Previously, I wrote about the need to recognize how our level of control over external stressors was limited. It’s limited in that changing the stressor directly might seem to be a grand idea, but changing an external source of stress may very well be beyond our ability. What we can do is manage how we act and react to external sources of stress.
I wanted to emphasize that sometimes we must let go of a situation before it can get better. Constantly poking and prodding at an issue can very well make things worse. Let’s admit it: other people are often our stress points.
Changing other people tends to be well nigh unto impossible, so what can we do? Of course it depends entirely on the situation. Someone who speaks with their mouth full might benefit from a gentle hint—or a gentle but direct request for them to close their mouth while chewing. However, a person enduring domestic violence isn’t going to resolve that horrible issue with words.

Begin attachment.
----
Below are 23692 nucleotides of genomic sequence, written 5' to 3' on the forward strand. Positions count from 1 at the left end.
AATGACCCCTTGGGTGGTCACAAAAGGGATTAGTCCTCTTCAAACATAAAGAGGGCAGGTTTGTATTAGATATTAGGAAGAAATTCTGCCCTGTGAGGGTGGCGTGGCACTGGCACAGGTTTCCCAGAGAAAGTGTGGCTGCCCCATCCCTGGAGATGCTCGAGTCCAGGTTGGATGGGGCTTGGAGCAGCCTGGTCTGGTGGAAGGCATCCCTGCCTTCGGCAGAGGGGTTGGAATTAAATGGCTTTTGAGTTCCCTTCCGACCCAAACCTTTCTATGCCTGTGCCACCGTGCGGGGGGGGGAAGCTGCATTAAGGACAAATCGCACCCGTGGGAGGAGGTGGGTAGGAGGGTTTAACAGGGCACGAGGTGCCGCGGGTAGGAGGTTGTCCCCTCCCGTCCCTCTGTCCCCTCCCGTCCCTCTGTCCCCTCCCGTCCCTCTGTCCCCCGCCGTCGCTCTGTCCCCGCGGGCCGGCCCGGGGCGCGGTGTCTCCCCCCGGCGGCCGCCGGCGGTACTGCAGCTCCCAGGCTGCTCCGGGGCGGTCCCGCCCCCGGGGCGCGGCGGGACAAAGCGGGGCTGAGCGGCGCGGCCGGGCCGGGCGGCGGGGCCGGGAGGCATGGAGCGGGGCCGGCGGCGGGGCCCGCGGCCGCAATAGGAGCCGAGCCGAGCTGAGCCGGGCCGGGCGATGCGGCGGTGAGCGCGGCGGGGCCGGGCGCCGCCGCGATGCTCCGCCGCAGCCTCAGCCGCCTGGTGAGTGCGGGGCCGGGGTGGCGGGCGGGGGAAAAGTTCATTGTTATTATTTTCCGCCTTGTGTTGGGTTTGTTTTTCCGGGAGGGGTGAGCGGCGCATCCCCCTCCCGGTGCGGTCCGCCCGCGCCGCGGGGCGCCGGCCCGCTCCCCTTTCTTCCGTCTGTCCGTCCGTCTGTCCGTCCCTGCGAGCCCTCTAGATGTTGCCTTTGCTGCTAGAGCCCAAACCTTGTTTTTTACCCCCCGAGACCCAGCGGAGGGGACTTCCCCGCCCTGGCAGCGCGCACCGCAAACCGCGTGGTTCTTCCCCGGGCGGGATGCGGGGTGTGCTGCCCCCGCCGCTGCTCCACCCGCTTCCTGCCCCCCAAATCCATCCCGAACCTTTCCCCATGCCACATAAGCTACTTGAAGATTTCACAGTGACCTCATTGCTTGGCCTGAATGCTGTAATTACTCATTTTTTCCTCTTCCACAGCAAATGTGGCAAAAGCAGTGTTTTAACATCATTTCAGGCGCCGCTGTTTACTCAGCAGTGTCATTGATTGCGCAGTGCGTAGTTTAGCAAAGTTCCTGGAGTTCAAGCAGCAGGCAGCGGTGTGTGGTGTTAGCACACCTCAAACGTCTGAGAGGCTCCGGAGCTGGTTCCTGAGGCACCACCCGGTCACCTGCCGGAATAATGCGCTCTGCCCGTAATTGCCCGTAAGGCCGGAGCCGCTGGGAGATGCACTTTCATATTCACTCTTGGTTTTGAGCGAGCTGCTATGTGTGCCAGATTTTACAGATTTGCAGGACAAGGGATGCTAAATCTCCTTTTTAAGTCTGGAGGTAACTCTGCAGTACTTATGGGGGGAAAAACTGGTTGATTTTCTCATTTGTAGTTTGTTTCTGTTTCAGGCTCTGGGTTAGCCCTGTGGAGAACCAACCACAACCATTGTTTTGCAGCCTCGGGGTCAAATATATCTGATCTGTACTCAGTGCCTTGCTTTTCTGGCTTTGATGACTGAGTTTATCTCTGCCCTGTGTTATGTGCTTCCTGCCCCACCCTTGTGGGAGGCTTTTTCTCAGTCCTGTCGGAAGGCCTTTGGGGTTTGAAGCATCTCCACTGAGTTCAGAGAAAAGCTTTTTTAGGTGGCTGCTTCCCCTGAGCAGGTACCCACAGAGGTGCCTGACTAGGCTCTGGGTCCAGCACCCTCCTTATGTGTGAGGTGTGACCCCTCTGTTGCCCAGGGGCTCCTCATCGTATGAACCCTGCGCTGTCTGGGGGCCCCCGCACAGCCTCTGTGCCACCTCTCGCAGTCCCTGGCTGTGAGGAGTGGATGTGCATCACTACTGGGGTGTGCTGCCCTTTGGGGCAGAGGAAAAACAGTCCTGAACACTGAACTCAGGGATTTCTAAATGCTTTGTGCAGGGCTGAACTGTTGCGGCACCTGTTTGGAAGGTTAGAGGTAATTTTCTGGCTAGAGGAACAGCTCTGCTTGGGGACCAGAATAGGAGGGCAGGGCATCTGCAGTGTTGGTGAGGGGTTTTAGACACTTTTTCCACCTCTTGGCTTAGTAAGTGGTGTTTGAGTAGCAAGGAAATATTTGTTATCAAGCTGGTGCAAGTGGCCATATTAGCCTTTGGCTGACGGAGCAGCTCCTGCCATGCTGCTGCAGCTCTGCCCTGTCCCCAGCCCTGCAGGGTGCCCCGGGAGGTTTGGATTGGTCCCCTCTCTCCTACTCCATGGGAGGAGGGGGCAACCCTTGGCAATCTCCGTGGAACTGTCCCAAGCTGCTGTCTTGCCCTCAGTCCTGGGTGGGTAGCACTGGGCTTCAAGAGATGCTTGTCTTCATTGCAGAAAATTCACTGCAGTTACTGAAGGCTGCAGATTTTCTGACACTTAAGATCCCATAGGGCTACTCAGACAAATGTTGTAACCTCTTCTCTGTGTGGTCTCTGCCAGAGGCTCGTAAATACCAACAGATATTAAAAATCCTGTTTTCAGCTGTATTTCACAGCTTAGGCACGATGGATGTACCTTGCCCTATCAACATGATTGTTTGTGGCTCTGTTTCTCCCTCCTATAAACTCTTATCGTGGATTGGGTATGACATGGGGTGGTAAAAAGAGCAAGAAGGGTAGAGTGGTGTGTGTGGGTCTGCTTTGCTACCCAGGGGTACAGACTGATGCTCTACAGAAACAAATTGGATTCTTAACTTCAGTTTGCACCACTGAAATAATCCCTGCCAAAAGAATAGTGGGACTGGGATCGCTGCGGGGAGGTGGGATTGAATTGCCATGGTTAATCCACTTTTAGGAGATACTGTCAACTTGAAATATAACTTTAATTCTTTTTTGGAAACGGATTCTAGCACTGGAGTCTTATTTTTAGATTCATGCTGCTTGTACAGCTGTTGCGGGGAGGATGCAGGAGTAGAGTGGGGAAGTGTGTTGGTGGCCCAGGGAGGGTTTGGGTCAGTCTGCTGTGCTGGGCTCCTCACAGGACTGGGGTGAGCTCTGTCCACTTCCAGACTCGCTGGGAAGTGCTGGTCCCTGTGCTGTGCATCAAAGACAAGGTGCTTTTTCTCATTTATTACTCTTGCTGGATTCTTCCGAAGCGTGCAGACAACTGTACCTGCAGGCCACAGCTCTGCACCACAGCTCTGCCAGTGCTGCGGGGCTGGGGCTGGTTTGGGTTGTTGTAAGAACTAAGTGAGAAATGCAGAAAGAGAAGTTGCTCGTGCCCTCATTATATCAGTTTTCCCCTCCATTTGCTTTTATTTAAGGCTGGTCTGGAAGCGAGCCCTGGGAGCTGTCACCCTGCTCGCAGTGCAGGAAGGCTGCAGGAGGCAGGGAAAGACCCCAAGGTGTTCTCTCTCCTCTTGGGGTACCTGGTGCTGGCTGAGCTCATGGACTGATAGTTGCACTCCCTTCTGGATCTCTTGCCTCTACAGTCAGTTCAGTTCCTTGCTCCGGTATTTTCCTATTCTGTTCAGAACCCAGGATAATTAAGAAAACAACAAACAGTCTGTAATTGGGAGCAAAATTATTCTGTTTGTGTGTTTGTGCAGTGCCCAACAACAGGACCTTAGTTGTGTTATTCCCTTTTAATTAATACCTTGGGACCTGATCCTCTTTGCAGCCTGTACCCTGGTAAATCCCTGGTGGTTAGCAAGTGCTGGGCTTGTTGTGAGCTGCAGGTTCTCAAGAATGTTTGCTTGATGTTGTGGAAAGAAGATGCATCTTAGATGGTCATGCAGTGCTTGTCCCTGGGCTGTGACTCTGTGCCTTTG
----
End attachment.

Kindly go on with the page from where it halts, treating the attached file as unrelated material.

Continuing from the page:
The only thing there that will work is action—and the best action is alerting the authorities while getting out of the situation. Easier said than done, true, but there’s very little to nothing a person can do to change their abuser. That’s a job from professionals—and the criminal justice system.
Our ability to change things in life is limited by the nature of those “things”. If your desk chair is wobbly, fix it or get another chair. If your spouse has an annoying habit, by all means, speak with them, but if they don’t change and the habit is minor, you may need to let go desiring control over the situation.
We all want to change our environment to suit ourselves. That isn’t always possible. It’s why I focus so much on what we can do for ourselves to reduce our stress levels. Letting go of stress doesn’t mean you’ve solved the problem.
It doesn’t mean you’ve achieved nirvana, either. It simply means you’re no longer going to allow a person or situation to be a source of worry for you.
“How do I do that? How do I just stop worrying?” people ask. The best way to do it is to give yourself permission to do so. Many people fret and agonize, inflicting needless anxiety on themselves because they realize a dire situation exists, and they also see themselves as helpless to change it.
Worrying about the situation seems like a means to address it, however futile that may be. It’s phantom action, which is the origin of a great deal of stress. Try giving yourself permission to let a source of worry and anxiety fade away.